A federal jury in the USA has found in favour of technology firm Immersion Corporation in a case taken against Sony two years ago, agreeing that the PlayStation's Dual Shock controllers infringe two Immersion patents.
The case focused on US patents 6,275,213 and 6,424,333, which cover "haptic feedback" - specifically, the use of computer-controlled vibrating motors to provide tactile feedback to the user of a program.
Immersion filed suit against both Sony and Microsoft for infringing these patents in early 2002, and settled out of court with Microsoft in mid-2003, with the Seattle-based giant paying the company $26 million to license the technology, and buying a portion of the firm in the process.
Sony's decision to fight on in the US courts turned out to be the wrong one this week, as the jury found in favour of Immersion in the case, and, while no final judgement has been filed in the case, Sony has been ordered to pay $82 million in damages.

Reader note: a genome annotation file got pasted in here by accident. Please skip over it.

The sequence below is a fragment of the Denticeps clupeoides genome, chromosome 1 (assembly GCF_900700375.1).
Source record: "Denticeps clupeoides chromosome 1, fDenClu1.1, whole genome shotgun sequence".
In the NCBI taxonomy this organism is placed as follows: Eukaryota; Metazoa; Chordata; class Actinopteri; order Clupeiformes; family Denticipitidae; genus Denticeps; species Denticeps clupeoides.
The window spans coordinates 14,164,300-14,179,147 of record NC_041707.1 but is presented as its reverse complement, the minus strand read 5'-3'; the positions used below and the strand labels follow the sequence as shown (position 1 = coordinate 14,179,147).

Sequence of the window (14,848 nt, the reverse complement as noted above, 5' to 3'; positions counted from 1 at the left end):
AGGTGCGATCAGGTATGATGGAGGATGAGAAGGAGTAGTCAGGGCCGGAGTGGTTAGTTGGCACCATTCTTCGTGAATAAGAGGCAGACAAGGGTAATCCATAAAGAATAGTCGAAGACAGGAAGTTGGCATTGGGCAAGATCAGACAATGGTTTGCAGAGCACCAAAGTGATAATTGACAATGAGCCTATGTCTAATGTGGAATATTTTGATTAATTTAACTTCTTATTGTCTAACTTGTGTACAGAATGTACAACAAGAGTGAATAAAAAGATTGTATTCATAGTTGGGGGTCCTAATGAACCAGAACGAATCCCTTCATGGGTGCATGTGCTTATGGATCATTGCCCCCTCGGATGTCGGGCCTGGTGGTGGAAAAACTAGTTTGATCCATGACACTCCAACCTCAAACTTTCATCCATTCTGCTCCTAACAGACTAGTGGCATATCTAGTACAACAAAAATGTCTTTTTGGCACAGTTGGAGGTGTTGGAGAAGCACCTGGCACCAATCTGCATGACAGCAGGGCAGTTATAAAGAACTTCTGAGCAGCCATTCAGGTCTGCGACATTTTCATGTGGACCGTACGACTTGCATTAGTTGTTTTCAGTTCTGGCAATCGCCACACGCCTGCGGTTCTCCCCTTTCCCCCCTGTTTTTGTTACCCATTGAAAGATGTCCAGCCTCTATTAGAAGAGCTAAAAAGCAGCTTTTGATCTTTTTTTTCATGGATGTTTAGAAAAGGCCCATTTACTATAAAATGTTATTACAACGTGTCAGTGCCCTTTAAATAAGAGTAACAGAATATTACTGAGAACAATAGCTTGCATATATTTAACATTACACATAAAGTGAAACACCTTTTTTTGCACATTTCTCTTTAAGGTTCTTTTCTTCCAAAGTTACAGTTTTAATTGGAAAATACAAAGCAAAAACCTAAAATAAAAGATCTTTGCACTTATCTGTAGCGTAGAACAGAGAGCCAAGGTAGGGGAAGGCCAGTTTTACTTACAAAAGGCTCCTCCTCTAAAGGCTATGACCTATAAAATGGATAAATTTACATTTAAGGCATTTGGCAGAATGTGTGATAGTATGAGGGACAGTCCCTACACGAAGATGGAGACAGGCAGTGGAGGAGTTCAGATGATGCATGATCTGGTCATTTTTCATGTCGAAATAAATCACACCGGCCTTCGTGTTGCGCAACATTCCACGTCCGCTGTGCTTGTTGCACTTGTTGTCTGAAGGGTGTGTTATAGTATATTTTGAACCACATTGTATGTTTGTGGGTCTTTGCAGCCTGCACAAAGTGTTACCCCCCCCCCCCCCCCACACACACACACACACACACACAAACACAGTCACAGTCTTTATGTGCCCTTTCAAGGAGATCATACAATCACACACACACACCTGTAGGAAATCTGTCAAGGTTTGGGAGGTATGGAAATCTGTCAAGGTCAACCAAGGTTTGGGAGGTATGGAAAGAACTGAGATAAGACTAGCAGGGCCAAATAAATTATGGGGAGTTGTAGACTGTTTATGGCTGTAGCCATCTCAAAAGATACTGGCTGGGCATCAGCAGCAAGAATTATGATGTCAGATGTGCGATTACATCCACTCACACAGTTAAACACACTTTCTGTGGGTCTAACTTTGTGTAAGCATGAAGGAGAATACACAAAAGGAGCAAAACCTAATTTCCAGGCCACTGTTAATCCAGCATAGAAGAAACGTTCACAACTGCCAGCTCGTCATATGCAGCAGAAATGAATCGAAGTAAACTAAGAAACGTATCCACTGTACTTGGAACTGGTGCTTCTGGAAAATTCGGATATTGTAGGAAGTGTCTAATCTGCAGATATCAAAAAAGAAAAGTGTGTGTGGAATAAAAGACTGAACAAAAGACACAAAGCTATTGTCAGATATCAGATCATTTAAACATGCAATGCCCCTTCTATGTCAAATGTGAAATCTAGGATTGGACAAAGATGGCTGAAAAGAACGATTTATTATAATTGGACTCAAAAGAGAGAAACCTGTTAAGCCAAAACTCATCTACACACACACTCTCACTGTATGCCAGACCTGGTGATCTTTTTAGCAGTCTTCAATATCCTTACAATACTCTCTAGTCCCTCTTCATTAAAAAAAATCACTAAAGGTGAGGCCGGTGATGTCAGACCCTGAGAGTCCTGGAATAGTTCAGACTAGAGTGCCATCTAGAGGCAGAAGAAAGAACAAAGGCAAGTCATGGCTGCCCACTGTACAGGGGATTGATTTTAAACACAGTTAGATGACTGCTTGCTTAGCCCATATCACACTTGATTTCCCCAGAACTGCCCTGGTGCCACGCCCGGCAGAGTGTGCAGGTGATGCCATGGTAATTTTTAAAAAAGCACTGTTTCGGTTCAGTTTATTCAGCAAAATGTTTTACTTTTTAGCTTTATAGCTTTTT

A number of post-trial motions and potentially appeals are expected to be lodged in the coming weeks, and Immersion has already begun rattling legal sabres, saying in a statement last night that it intends to ask the court for a permanent injunction against Sony.
This would effectively prevent the firm from selling any more Dual Shock controllers, although of course the real outcome here will be that Sony licenses the technology from Immersion, as Microsoft has done.
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